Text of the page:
An overnight rainstorm that wreaked havoc on Southern California's roads, freeways and foothills will make way for a cold and blustery weekend that could bring snow and ice to the Grapevine, the National Weather Service said Friday.
A winter weather advisory issued for the Southland -- from the Cuyama Valley in San Luis Obispo County to Los Angeles County's inland mountains — warned that temperatures may drop below freezing at elevations as low as 2,500 feet.
A combination of "strong winds, icy roadways, and dangerous wind chill readings will bring the potential for treacherous driving conditions through Saturday morning across the north facing slopes of … local mountains … including Interstate 5 near the Grapevine," the advisory said.
One to three inches of snow may fall in the Tejon Pass area, where winds could gust up to 55 mph, said weather specialist Bonnie Bartling.
"Travel could be dicey there," Bartling said.
Drivers going through the Grapevine and other Southern California mountain roads are urged to carry emergency supplies such as extra water, flashlights, blankets and snow chains.
At lower elevations the forecast is only slightly better, Bartling said. Temperatures are expected to drop into the low 30s in Los Angeles County valleys and hover in the low 40s along the coast and downtown Friday night. Saturday evening is predicted to be even colder, she said.
The forecast promises a second night of difficult driving conditions for many Southern California motorists.
Rain that moved in Thursday night and ended Friday closed a major traffic route to Los Angeles International Airport and closed the 110 Freeway near South Pasadena, authorities said. It also helped to collapse an ivy-draped wall onto several cars in Cudahy.
The storm, which also prompted the rescue of two women in the San Gabriel River, began in San Luis Obispo County the previous afternoon and dumped more than five inches of rain there in 24 hours, according to the National Weather Service. By Friday morning, the storm had moved into Los Angeles County, pouring well over an inch of rain in the mountains, valleys and downtown.
The downpour was heavy enough that it triggered a minor mud flow in Duarte, where two brush fires had torn through the foothills earlier this year. The mud flow forced the closure of Valley View Elementary School.
Commuters heading to LAX in the morning were forced to avoid La Cienega Boulevard where it meets Fairview Boulevard, after more than a foot of water filled the street and forced the Los Angeles Police Department to close the area, police said.
Meanwhile, the muddy westbound 210 Freeway transition to the northbound 5 Freeway was closed through the morning after a big rig turned on its side, the California Highway Patrol said.
The CHP also closed the 110 Freeway in both directions near South Pasadena after a massive lake formed between York Boulevard and Via Marisol, Caltrans reported.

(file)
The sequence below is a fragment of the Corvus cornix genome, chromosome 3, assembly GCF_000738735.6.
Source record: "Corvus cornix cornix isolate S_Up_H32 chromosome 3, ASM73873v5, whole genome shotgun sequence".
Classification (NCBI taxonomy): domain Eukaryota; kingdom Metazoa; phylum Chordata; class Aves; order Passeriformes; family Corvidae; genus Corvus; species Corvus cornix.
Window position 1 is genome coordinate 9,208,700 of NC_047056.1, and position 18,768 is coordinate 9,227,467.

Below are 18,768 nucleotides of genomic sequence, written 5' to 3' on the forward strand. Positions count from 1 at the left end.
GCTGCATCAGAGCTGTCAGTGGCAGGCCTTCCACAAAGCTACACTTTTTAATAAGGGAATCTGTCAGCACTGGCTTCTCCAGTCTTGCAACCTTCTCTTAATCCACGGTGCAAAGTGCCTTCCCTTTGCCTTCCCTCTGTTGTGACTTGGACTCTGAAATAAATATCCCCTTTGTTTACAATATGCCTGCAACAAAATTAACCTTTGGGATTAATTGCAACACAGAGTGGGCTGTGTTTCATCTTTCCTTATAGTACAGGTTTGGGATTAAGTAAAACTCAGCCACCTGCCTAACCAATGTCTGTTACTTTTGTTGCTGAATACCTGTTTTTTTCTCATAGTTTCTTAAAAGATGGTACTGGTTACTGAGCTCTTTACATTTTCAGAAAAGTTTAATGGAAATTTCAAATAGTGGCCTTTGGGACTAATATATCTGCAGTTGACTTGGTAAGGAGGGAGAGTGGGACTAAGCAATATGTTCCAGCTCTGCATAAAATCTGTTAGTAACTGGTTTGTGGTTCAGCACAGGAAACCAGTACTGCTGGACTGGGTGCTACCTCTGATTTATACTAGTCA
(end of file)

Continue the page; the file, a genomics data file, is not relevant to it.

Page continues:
"They're having some tough times out there," said CHP Officer Peter Nicholson.
The rain also brought a slew of big rig accidents, one of them fatal, to Los Angeles-area freeways and triggered at least one swift-water rescue.
One person was killed when a big rig overturned on the transition road from the westbound 105 Freeway to the northbound 710 Freeway in Paramount, said California Highway Patrol Officer Dion Conley.
But as fast as authorities could clear freeway lanes, wayward drivers clogged them up again.
"On the way to work I passed three spin-outs," Nicholson said. "There's a lot of stuff happening out there."
Highlighting the troubles Southern California drivers have with the rain, Nicholson said there were 165 collisions reported between 7 p.m. and midnight Thursday in Los Angeles County, when the rain had arrived. There were only 54 crashes during the same time period last week when it was dry, he said.
Meanwhile, about 40 L.A. County firefighters rushed to El Monte after 5 a.m. to rescue two homeless women stranded on an island in the San Gabriel River where it meets the 60 Freeway, authorities said. Footage from news outlets showed the women were hoisted into an L.A. County Sheriff's Department helicopter. Also evacuated from the raging waters was a bucket-load of five shivering Chihuahua puppies.
Marc Olson contributed to this report.
1:35 p.m.: This article was updated with details of the weekend weather forecast.
10:50 a.m.: This article has been updated with details on a closure on the 110 Freeway.
8:40 a.m.: This article has been updated with details on closures and rescues.
6:30 a.m.: This article has been updated with details on crashes, flooding and rescues throughout L.A. County.
5:20 a.m.: This article has been updated with a report on flooding on the eastbound 60 Freeway.
3:50 a.m.: This article has been updated with a report of crews still trying to upright an overturned big rig in Paramount.